There are few ways in which a man can be more innocently employed than in getting money.
—Samuel Johnson, Boswell’s Life of Johnson
The essence of civilization, as we know, is dullness. In an ultimate analysis, it is only an elaborate invention . . . for abolishing the fierce passions, the unchastened enjoyments, the awakening dangers, the desperate conflicts, . . . the excitements of a barbarous age, and to substitute for them indoor pleasures, placid feelings, and rational amusements. That a grown man should be found to write reviews is in itself a striking fact. Suppose you asked Achilles to do such a thing, do you imagine he would consent?
—Walter Bagehot, on Matthew Arnold (1853)
Only a blockhead can fail to realize that our characters are the result of our conduct.
—Aristotle, Nicomachean Ethics
The historian Jacques Barzun got it exactly right when he noted that the English writer, editor, and professional banker Walter Bagehot (1826–1877) is “‘well-known’ without being known well.” Bagehot is one of those distinguished literary figures who seems to have been embalmed by his own distinction. There are no doubt many reasons for this. In his essay “Bagehot as Historian” (1968), Professor Barzun mentions two: he bore a name that was “puzzling to pronounce”—this made people shy about quoting him—and he made the mistake of dying at the inconsiderate age of fifty-one, before his idiosyncratic genius could take firm root in the popular imagination. Bagehot—I pronounce the first syllable like “badge,” the second like “it”: “badge-it”—has consequently had the misfortune to become more celebrated than he is read and discussed.
The misfortune affects the reading public as much as it does Bagehot’s posthumous reputation. To miss out on Bagehot is to miss out on one of the great triumphs of English prose. It is a light, champagne prose: sparkling but not facile, broadly allusive but never pedantic, witty and epigrammatic but shrewd, strong, and sober enough to treat an extraordinarily wide range of serious issues. And treat them it does. Bagehot’s prose is more than an aesthetic delight: it is a repository of uncommon wisdom about the common realities of life. The excellence of Bagehot’s writing, in other words, is an excellence of substance as well as style, matter as well as manner. What he says, he invariably says well; but one generally also finds that it is well that he said what he did.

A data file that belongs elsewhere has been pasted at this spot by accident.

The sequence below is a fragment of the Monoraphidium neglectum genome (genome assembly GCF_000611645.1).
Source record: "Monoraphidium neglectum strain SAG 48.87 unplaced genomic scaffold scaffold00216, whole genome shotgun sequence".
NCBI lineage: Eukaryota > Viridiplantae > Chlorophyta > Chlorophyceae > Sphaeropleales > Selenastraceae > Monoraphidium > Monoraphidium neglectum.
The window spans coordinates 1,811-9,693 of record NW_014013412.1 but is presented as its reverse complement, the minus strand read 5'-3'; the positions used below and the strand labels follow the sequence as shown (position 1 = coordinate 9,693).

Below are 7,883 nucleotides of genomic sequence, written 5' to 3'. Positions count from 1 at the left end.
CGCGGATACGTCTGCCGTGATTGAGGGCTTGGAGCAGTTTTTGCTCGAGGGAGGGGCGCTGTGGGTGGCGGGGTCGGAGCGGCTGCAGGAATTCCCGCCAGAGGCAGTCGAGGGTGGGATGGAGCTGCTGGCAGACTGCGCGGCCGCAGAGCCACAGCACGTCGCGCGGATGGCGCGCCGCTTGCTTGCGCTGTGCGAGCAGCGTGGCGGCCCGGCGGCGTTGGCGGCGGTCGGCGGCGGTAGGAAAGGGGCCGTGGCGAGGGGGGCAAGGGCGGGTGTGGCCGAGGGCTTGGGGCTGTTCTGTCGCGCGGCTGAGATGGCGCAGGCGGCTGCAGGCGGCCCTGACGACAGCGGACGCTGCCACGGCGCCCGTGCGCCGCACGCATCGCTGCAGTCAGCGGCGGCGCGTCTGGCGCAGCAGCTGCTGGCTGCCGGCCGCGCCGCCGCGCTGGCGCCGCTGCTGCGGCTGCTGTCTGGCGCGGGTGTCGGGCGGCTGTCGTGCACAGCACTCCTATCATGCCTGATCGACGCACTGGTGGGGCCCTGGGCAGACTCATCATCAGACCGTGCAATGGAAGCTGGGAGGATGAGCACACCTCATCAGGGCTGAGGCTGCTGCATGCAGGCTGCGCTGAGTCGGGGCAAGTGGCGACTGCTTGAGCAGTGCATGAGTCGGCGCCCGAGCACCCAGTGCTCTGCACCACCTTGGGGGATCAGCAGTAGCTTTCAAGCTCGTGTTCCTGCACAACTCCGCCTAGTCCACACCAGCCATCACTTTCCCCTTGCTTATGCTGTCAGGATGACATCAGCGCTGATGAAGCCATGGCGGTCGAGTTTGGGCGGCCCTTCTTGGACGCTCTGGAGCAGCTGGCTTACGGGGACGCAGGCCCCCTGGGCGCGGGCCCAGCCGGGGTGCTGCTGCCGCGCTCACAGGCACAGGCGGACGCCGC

During his lifetime, Bagehot’s essays exerted an enormous influence. He had keen and original things to say about literary figures from Shakespeare and Milton to Shelley and Henry Crabb Robinson. He wrote penetrating essays on Adam Smith, Macaulay, Gibbon, Disraeli, Sir Robert Peel, and the English reformer John Bright. His speciality, as one critic observed, “was the human element in all the affairs and institutions of life, whether it relates to literature, history, politics, economics, sociology, religion, or science.” At the end of 1851, Bagehot went to Paris to escape a bout of melancholy and indecision about his future career. Louis Napoleon just then embarked on the coup d’état that inaugurated the Second Empire. Bagehot’s eye-witness dispatches to the Inquirer, a London newspaper, on the coup and its aftermath turned out to be a classic of political reporting. In 1867, Bagehot published The English Constitution (serialized the preceding two years in Anthony Trollope’s Fortnightly Review), a work that is still regarded as an indispensable account of the workings of the English government. Indeed, one cannot help thinking that Prime Minister Tony Blair and what remain of the Windsors could profit greatly by meditating on Bagehot’s reflections on the importance of preserving the charm and mystery of the monarchy. “We must not let in daylight upon magic,” Bagehot wrote in a famous passage. “We must not bring the Queen into the combat of politics, or she will cease to be reverenced by all combatants; she will become one combatant among many.” Autre temps, autre moeurs—or do I mean plus ça change . . . ?